By Tim Wright from Gower Acupuncture (Swansea)  



Summer is here and people who haven’t run before are hitting the pavements in an attempt to shift the winter flab. Keen amateur runners are upping their mileage, making the most of the long and (hopefully) warm days. Not surprisingly this is the busiest time of year for me for runner’s injuries.

Often the desire to fast track or “hack” fitness levels can lead to overuse of under-adapted muscles. These are muscles that haven’t had the time to adjust to the new exercise regime. This results in injury. Amazingly 79% of runners will get injured in any given year. (according to the Official Journal of the American College of Sports Medicine). I’ve listed a few of the most common injuries I see in my clinic below:

Plantar Fasciitis

The plantar fascia is a thick band of connective tissue that runs underneath the sole of the foot. Its main function is to stabilize the mid-foot and forefoot during running. If the foot strikes in an unstable fashion the plantar fascia can be put under significant load, particularly as the heel begins to rise and the fixed length of fascia is stretched. This results in plantar fasciitis – inflammation of the ligaments and tendons running under the foot.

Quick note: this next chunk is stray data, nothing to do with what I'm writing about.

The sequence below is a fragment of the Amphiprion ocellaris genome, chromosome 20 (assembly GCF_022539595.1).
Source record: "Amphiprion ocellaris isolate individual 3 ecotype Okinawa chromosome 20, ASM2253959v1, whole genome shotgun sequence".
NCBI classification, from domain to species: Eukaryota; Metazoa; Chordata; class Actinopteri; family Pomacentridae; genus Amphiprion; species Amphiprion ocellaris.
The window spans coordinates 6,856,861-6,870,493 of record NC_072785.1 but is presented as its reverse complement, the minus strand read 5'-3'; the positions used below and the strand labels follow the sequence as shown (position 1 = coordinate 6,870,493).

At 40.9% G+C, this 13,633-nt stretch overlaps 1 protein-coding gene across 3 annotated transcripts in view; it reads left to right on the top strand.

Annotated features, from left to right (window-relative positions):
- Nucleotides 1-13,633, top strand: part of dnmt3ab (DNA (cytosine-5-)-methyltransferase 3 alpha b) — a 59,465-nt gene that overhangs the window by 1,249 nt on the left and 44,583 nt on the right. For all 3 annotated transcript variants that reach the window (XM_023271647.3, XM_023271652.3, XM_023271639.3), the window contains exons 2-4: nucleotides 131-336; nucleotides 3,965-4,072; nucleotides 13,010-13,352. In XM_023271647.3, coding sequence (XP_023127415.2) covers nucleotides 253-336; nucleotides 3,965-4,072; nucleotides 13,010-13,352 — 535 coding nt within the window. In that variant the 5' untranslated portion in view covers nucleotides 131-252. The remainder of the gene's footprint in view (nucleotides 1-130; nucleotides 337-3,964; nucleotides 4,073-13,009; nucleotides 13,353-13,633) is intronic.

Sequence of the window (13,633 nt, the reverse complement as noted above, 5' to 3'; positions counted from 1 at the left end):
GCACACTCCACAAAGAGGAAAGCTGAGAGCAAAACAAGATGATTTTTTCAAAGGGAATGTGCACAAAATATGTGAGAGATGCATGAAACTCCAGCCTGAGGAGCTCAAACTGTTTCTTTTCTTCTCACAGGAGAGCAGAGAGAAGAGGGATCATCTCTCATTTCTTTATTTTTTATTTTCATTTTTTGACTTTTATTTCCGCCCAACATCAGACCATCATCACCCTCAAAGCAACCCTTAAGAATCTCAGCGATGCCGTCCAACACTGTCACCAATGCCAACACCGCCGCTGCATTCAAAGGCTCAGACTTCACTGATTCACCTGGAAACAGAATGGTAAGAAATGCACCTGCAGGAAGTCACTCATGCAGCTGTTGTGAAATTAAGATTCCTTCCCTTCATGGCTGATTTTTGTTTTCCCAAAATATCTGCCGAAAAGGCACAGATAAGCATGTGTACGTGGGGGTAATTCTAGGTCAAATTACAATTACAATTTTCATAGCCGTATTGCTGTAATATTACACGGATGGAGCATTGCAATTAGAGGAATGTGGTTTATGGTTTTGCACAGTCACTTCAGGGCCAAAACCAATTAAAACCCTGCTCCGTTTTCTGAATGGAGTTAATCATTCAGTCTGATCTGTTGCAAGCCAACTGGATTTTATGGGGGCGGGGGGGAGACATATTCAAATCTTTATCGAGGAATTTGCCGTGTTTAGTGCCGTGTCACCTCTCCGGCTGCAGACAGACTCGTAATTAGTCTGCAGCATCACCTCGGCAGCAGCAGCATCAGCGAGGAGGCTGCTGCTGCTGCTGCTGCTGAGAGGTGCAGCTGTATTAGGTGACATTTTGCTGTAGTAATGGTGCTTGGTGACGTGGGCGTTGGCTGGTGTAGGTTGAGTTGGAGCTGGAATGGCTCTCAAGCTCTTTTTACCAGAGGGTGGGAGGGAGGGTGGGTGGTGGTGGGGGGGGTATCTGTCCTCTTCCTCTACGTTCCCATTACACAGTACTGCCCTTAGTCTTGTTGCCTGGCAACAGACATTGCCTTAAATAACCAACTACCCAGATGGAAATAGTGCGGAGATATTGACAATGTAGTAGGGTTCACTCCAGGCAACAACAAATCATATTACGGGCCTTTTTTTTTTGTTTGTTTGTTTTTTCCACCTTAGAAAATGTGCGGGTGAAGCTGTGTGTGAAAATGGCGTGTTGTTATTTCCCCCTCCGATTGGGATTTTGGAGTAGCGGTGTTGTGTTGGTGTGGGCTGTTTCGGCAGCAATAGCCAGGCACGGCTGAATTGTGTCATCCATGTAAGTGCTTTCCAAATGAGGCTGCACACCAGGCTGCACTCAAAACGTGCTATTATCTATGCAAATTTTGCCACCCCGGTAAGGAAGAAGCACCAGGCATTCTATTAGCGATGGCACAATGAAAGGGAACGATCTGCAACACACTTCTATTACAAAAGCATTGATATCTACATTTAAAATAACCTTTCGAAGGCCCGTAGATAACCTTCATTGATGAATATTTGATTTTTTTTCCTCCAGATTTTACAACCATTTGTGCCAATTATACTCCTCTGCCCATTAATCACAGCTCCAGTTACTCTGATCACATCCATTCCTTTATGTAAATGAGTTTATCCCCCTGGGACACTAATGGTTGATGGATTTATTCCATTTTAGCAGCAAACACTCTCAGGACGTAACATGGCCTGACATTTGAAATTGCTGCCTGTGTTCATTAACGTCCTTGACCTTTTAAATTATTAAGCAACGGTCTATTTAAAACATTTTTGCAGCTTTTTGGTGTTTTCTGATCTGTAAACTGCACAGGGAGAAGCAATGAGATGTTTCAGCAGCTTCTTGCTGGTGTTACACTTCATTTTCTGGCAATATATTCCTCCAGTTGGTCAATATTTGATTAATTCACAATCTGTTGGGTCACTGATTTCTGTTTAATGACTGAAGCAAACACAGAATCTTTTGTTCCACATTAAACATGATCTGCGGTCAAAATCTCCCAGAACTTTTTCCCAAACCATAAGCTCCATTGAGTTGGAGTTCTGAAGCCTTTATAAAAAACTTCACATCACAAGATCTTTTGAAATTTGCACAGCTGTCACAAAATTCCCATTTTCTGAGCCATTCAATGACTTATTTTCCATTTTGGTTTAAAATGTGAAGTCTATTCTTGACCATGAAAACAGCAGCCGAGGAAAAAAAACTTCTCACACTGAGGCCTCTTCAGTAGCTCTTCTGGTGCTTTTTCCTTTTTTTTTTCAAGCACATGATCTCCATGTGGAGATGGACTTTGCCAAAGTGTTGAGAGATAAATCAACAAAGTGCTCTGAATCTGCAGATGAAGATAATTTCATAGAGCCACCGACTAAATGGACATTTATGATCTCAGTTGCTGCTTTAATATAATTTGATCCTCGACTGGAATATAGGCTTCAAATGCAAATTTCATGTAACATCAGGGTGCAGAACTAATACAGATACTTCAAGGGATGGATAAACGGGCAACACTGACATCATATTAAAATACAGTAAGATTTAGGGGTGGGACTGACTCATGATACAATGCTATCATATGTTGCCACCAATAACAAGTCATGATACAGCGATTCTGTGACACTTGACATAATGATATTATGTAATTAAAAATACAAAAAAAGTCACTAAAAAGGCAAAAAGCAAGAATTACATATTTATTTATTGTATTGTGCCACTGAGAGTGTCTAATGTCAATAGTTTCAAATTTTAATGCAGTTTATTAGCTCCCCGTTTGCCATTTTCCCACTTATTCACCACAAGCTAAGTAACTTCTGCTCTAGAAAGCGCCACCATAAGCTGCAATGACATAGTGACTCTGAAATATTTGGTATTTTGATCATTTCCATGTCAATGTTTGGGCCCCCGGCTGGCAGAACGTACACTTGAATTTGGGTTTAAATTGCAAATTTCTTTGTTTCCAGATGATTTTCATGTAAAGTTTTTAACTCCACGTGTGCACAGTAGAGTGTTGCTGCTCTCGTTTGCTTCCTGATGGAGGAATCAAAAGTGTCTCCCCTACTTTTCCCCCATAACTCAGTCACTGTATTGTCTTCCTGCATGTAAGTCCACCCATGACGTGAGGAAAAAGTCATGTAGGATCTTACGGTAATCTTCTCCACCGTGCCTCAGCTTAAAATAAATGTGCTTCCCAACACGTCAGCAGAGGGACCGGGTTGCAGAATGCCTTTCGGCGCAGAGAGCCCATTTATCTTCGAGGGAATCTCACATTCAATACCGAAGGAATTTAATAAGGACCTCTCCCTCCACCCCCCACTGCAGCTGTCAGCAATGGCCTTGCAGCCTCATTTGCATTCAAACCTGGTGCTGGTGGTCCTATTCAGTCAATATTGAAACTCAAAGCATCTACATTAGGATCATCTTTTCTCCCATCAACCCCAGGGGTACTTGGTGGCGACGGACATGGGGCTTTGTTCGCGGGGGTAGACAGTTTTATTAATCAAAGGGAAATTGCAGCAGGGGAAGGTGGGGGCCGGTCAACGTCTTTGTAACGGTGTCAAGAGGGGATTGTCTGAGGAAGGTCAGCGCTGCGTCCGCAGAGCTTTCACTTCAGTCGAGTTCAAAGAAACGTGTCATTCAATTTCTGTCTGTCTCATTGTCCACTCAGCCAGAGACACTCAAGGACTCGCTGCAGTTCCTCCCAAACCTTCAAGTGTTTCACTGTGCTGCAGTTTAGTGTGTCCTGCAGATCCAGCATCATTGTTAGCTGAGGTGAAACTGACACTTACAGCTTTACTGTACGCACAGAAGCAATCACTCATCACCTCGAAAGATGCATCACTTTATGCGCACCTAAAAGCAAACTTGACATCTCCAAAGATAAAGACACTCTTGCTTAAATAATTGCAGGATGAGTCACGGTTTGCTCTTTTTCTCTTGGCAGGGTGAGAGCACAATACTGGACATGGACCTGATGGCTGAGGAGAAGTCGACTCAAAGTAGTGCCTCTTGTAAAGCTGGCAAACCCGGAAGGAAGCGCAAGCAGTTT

Plantar fasciitis can manifest with pain anywhere along the underside of the foot from the heel to the forefoot. The pain can be excruciating. The best solution for this type of injury is to lay off the affected foot for as long as possible. Consider switching to cycling or swimming to give the foot time to heal.

Shin Splints

Pain in the shin usually means shin splints. They’re typically caused by doing too much mileage too quickly – not allowing muscles time to adapt to the new load placed upon them. If you suffer shin splints you don’t have to lay off running – just reduce your mileage then build it up gradually again week by week.

In its most extreme form, pain in the shin may signify a stress fracture to the tibia (shin bone). If this is the case the bone needs to heal and you may need to stop running for 3 months or more.

Knee Pain

The knee joint allows the leg to flex and extend. Numerous muscles insert into the knee joint on both the inside and the outside of the joint. Tightness or an imbalance of power in any one side can shift the knee out of alignment causing increased wear and pain. Treating the knee often involves treating surrounding muscles in the lower leg, thigh and sometimes even the back.

It is possible to run when suffering knee pain although it’s wise to reduce mileage, take more rest days and always stop when you feel the pain.



Despite the shocking injury statistics, running is not inherently a dangerous activity. We are, by design, endurance animals. Unfortunately the two extremes of overtraining or under-activity can predispose runners to injury. Be careful, train sensibly within your limits and you’ll drastically reduce your chance of injury.

Gower Acupuncture practicing at The Lazy Frog, 1 Uplands Terrace, Uplands, Swansea SA2 0GU

Tel: 07764 254881

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